Last year, I pointed out that the foreclosure moratorium, combined with the expiration of a large number of forbearance plans, would NOT lead to a surge in foreclosures and impact house prices (as happened following the housing bubble). In September 2021, I wrote:
With house prices up sharply year-over-year – up 16.6% nationally in May according to Case-Shiller – very few borrowers will have negative equity, and most seriously delinquent borrowers will be able to sell their house, as a last resort, and avoid foreclosure.
So, although foreclosures will increase from the record low levels, it will take some time (probably in 2022), and there will not be a huge wave of foreclosures like following the housing bubble.
Some simple definitions (for housing):
Forbearance is the act of refraining from enforcing mortgage debt.
Delinquency is the failure to make mortgage payments on a timely basis.
Foreclosure is when the mortgage lender takes possession of the property after the mortgagor failed to make their payments. “In foreclosure” is the process of foreclosure.
REO (Real Estate Owned) is the amount of real estate owned by lenders.
Here is some data on REOs through Q1 2022 …
We will probably see an increase in REOs throughout 2022.
This graph shows the nominal dollar value of Residential REO for FDIC insured institutions. Note: The FDIC reports the dollar value and not the total number of REOs.
The dollar value of 1-4 family residential Real Estate Owned (REOs, foreclosure houses) increased slightly from $779 million in Q4 2021 to $788 million in Q1 2022. (Probably declined in 2020 and 2021 due to foreclosure moratoriums, forbearance programs and house price increases).
Fannie Mae reported the number of REO increased to 7,430 at the end of Q1 2022 compared to 6,918 at the end of Q1 2021.
Here is a graph of Fannie Real Estate Owned (REO). REO inventory increased in Q1 2022, and inventory is up 7% year-over-year.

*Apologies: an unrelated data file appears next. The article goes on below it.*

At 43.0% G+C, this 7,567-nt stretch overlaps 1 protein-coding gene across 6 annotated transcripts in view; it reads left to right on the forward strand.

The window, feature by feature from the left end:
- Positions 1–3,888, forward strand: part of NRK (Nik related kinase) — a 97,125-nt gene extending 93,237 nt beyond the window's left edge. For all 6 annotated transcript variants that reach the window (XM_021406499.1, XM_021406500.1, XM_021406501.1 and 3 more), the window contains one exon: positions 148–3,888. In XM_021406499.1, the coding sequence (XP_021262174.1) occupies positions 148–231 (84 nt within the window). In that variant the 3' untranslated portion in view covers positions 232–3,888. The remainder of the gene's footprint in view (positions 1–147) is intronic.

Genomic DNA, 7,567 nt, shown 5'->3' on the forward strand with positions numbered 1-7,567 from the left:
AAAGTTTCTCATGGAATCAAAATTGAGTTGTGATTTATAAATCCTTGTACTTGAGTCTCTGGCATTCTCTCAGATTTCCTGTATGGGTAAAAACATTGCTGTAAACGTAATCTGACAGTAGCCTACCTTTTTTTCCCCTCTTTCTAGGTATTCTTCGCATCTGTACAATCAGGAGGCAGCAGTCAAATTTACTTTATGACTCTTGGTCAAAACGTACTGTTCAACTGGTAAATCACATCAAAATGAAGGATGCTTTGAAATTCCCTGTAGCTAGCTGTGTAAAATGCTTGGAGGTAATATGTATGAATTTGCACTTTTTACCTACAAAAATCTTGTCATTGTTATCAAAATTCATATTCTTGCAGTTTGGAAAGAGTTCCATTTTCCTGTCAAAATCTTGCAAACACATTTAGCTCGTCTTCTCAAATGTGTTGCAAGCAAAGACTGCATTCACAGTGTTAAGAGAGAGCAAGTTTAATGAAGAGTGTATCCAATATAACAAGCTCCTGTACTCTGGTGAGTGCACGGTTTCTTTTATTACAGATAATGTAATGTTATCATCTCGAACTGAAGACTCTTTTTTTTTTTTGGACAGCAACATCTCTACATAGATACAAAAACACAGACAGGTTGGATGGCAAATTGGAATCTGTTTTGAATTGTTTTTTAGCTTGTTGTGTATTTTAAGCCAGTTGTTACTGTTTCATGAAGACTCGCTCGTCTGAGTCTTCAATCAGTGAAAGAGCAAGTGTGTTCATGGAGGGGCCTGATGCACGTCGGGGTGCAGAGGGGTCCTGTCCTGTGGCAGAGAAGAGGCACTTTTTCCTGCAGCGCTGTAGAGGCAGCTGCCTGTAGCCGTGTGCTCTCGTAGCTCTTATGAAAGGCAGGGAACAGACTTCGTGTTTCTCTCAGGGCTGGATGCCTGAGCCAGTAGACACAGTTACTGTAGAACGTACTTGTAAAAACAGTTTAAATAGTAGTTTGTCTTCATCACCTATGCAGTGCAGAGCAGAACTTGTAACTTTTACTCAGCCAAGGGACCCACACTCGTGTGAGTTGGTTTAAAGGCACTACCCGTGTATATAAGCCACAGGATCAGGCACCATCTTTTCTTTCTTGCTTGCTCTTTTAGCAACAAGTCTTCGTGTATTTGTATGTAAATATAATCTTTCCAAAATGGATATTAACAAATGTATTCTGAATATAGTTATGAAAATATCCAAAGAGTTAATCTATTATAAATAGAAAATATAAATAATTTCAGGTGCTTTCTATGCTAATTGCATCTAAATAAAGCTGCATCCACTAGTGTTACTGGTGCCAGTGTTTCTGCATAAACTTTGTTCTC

Here is some data on delinquencies …
It is important to note that loans in forbearance are counted as delinquent in the various surveys, but not reported to the credit agencies.
Here is a graph from the MBA’s National Delinquency Survey through Q1 2022.
Note The percent of loans in the foreclosure process increased in Q1 with the end of the foreclosure moratoriums. Loans in forbearance are mostly in the 90-day bucket at this point, and that is declining.
Both Fannie and Freddie release serious delinquency (90+ days) data monthly. Fannie Mae reported that the Single-Family Serious Delinquency decreased to 1.01% in March from 1.11% in February, and down from 2.58% a year ago.
Freddie Mac reported that the Single-Family serious delinquency rate in April was 0.85%, down from 0.92% March, and down from 2.15% in April 2021.
This graph shows the recent decline in serious delinquencies:
The pandemic related increase in serious delinquencies was very different from the increase in delinquencies following the housing bubble. Lending standards have been fairly solid over the last decade, and most of these homeowners have equity in their homes – and they will be able to restructure their loans once they are employed.
And on foreclosures …
Black Knight reported that active foreclosures have increased slightly, but foreclosure started declined in March. From Black Knight: Black Knight: As Home Affordability Nears All-Time Low Amid Spiking Interest Rates and Still-Rising Prices, Borrower Behavior and Preferred Products Changing
Despite still-elevated serious delinquency levels, foreclosure starts dropped nearly 12% from March and are holding well below pre-pandemic levels – though active foreclosures edged slightly higher
The bottom line is there will be an increase in foreclosures this year (from record low levels), but it will not be a huge wave of foreclosures as happened following the housing bubble. The distressed sales during the housing bust led to cascading price declines, and that will not happen this time.
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